Lauterbach: Exploring the world for seeds of edibles

Special to The Idaho StatesmanJanuary 10, 2014 

Cracking the Egg

ERIC RISBERG — AP

Plant explorers have roamed the world gathering interesting ornamental plants that grow in exotic and remote locations, importing them to the U.S., and now there are some explorers looking for new edibles for home gardeners.

Concern for the future of food is driving this exploration and expanded seed offering. Burgeoning subdivisions covering the best agricultural lands, diminishing water supplies, and soils toxified by pesticides and salts squeeze Earth’s capacity to feed its humans and animals. What this means for us gardeners is that there are new flavors and new textures of natural food awaiting our gardens. Explorers and those selling those rare seeds hope that home gardeners will grow and preserve these foods, adding to the planet’s diversity of human food. As zoos preserve animal species, gardeners could preserve rare edible plants.

This is a project only for those with licenses to import seeds or plant materials after approval by USDA. We don’t need any more cheatgrass, kudzu, field bindweed or Russian thistle in our country. Do NOT try this yourself, for you may get into serious trouble with the law.

There are perils for gardeners, though: Information is usually sparse about growth habits and season length, and that can foul garden planning. If you plant beans in a row for bush beans and they turn out to grow as pole beans, your bed may become a tangled mess. Some suggest you stick a pole in the ground next to a bean plant that looks like it’s going to climb. This may shade other plants that need full sun, however, so plan for that possibility if you plant some of these rare beans.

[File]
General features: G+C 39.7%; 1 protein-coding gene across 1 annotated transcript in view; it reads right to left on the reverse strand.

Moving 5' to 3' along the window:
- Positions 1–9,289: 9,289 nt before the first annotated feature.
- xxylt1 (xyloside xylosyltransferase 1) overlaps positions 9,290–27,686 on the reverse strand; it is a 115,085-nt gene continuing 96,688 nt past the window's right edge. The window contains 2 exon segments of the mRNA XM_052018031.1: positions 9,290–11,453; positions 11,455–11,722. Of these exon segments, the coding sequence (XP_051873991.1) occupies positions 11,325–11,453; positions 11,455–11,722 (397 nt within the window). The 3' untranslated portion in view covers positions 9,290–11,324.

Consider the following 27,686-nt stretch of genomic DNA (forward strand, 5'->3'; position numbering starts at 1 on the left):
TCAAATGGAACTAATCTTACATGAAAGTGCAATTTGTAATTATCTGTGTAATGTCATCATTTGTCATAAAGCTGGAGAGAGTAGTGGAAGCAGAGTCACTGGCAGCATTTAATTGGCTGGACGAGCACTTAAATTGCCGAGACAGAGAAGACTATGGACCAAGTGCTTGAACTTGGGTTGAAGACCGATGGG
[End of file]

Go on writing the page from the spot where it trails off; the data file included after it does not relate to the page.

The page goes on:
Other problems include length of growing season, such as plants from seeds gathered from tropical locations might not even start to blossom until our first frost in October, so there’s no chance of fruit development here. Or you could suffer an allergic response to a new type of food.

I’ve grown plants new to me every year for more than 40 years, and I haven’t run out of new known ones to try yet, but some of these newly discovered foods are now on my list.

Baker Creek Heirloom Seeds lists new discoveries as “Explorer Seeds.” They include coyote and buffalo gourds, the latter credited by “Wild Plants of the Pueblo Provinces” as containing cucurbitacins, perhaps the “bitterest natural substances known to mankind,” soaked in water by natives of the American Southwest, and then that water was used for insect repellant, including squash bugs. Yes, I’ll try this.

These Explorer Seeds are listed online at Baker Creek Heirloom Seeds’ website (www.rareseeds.com). Other seeds in this series are from Hawaii, India, Nigeria, Armenia, China, Italy, Madagascar, Peru and North America. The owners of Baker Creek Heirloom Seeds, Jere and Emilee Gettle, also traveled to Europe and Southeast Asia gathering seeds for trial growing and eventual offering. Their travels have enriched their seed catalog offerings.

Richters, a seed and plant purveyor in Ontario, Canada, also has sent explorers to remote locations to ferret out new edible plantlife. Their catalog claims there are 7,000 edible plants on our planet, but humans cultivate only about 140 of them. Most of the world’s food supply depends on only 12 plant types (i.e., sugar cane, corn, wheat, rice, etc.). Richter’s new offerings are located at www.seedzoo.com. Their regular catalog at www.richters.com contains many other exotic culinary, medicinal and dye offerings.

Some of the new food plants found by explorers are landraces (varieties adapted to that location) common to a single village, not a country. Joseph Simcox is the main plant explorer for both Baker Creek and Richters, although the seed companies show different offerings of his group’s finds. Packets usually contain few seeds, and they might sell out quickly.

Send garden questions to melauter@earthlink.net or Gardening, The Statesman, P.O. Box 40, Boise, ID 83707.

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